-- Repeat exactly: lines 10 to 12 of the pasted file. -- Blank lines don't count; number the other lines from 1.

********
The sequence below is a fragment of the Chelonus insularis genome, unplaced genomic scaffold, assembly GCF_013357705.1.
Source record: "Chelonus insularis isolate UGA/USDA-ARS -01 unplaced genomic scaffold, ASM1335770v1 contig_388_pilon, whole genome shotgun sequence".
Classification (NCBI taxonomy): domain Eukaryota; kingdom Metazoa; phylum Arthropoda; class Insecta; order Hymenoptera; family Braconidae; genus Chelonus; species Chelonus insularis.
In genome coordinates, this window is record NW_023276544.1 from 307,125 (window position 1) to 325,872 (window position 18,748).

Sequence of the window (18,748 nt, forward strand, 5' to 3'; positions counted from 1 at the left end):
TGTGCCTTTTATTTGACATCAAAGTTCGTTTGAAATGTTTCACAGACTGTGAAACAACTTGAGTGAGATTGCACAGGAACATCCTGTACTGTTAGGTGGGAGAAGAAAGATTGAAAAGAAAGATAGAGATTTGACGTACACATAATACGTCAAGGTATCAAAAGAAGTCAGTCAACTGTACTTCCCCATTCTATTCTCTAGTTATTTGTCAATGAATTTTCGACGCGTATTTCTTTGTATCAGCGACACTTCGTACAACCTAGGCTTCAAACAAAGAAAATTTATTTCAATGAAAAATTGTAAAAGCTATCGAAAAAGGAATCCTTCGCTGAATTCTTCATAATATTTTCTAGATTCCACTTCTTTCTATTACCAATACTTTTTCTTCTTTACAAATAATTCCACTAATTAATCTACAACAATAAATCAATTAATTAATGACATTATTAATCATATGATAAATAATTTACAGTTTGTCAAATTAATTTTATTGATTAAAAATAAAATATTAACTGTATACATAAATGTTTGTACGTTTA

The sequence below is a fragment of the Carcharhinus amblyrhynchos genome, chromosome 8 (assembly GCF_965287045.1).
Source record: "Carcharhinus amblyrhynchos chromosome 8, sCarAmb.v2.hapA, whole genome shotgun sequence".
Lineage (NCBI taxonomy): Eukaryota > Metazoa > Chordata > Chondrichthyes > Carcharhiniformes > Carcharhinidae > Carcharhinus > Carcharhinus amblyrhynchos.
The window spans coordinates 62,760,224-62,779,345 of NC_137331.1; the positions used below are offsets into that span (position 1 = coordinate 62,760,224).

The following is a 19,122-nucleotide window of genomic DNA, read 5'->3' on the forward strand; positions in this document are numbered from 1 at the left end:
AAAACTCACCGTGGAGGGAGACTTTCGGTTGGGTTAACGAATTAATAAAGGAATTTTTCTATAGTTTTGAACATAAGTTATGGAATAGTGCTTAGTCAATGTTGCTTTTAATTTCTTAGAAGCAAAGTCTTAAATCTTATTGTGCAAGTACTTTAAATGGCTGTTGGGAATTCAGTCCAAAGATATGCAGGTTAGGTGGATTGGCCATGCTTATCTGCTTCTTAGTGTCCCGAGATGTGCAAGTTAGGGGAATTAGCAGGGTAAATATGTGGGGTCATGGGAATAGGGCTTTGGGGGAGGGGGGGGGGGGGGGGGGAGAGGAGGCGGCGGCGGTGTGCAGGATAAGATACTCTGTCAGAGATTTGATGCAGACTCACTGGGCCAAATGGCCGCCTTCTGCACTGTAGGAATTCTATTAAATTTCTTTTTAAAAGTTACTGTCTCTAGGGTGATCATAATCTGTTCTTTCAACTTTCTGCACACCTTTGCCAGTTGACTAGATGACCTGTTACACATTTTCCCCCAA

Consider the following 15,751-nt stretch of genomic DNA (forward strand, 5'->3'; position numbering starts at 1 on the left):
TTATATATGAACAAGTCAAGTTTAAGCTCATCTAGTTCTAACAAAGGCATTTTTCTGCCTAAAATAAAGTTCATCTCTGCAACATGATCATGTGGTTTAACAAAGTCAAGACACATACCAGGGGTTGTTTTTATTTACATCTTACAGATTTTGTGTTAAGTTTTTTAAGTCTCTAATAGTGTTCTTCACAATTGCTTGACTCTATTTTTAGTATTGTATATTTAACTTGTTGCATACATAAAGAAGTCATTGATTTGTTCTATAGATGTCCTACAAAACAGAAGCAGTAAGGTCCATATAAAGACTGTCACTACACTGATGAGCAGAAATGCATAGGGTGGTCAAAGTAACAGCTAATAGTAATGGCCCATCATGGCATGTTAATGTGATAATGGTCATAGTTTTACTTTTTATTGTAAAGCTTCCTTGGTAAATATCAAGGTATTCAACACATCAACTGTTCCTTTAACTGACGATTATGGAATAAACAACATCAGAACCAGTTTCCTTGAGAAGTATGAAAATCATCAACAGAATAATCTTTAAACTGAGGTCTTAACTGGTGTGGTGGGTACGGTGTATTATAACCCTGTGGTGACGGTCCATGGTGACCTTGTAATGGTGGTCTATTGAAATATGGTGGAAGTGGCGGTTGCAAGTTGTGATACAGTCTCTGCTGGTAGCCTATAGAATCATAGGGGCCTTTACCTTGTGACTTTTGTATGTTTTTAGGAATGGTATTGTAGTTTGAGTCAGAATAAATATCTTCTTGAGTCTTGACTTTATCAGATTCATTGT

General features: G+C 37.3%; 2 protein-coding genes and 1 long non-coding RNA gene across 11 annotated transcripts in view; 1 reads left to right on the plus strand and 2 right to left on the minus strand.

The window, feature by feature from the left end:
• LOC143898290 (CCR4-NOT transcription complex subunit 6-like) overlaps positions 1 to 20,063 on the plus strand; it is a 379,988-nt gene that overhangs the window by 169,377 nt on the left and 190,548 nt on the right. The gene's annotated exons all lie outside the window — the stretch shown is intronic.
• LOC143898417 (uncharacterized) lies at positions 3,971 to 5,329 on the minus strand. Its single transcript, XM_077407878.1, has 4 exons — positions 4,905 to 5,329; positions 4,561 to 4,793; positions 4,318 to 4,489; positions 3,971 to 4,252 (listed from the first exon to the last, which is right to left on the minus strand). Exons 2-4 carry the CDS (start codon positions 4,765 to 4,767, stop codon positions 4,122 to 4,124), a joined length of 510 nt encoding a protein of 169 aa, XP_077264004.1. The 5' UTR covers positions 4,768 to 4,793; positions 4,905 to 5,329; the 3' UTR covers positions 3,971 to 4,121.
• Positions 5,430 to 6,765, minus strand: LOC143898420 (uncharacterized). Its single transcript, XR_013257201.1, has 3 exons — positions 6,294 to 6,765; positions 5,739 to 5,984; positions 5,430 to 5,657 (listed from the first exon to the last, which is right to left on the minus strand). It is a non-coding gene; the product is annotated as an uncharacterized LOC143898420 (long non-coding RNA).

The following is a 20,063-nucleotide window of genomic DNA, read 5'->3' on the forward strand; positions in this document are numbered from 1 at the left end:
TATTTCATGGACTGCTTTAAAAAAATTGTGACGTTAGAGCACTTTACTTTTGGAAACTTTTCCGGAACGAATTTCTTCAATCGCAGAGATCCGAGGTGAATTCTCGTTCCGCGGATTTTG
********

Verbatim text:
The window spans coordinates 62,760,224-62,779,345 of NC_137331.1; the positions used below are offsets into that span (position 1 = coordinate 62,760,224).

The following is a 19,122-nucleotide window of genomic DNA, read 5'->3' on the forward strand; positions in this document are numbered from 1 at the left end:
AAAACTCACCGTGGAGGGAGACTTTCGGTTGGGTTAACGAATTAATAAAGGAATTTTTCTATAGTTTTGAACATAAGTTATGGAATAGTGCTTAGTCAATGTTGCTTTTAATTTCTTAGAAGCAAAGTCTTAAATCTTATTGTGCAAGTACTTTAAATGGCTGTTGGGAATTCAGTCCAAAGATATGCAGGTTAGGTGGATTGGCCATGCTTATCTGCTTCTTAGTGTCCCGAGATGTGCAAGTTAGGGGAATTAGCAGGGTAAATATGTGGGGTCATGGGAATAGGGCTTTGGGGGAGGGGGGGGGGGGGGGGGGAGAGGAGGCGGCGGCGGTGTGCAGGATAAGATACTCTGTCAGAGATTTGATGCAGACTCACTGGGCCAAATGGCCGCCTTCTGCACTGTAGGAATTCTATTAAATTTCTTTTTAAAAGTTACTGTCTCTAGGGTGATCATAATCTGTTCTTTCAACTTTCTGCACACCTTTGCCAGTTGACTAGATGACCTGTTACACATTTTCCCCCAA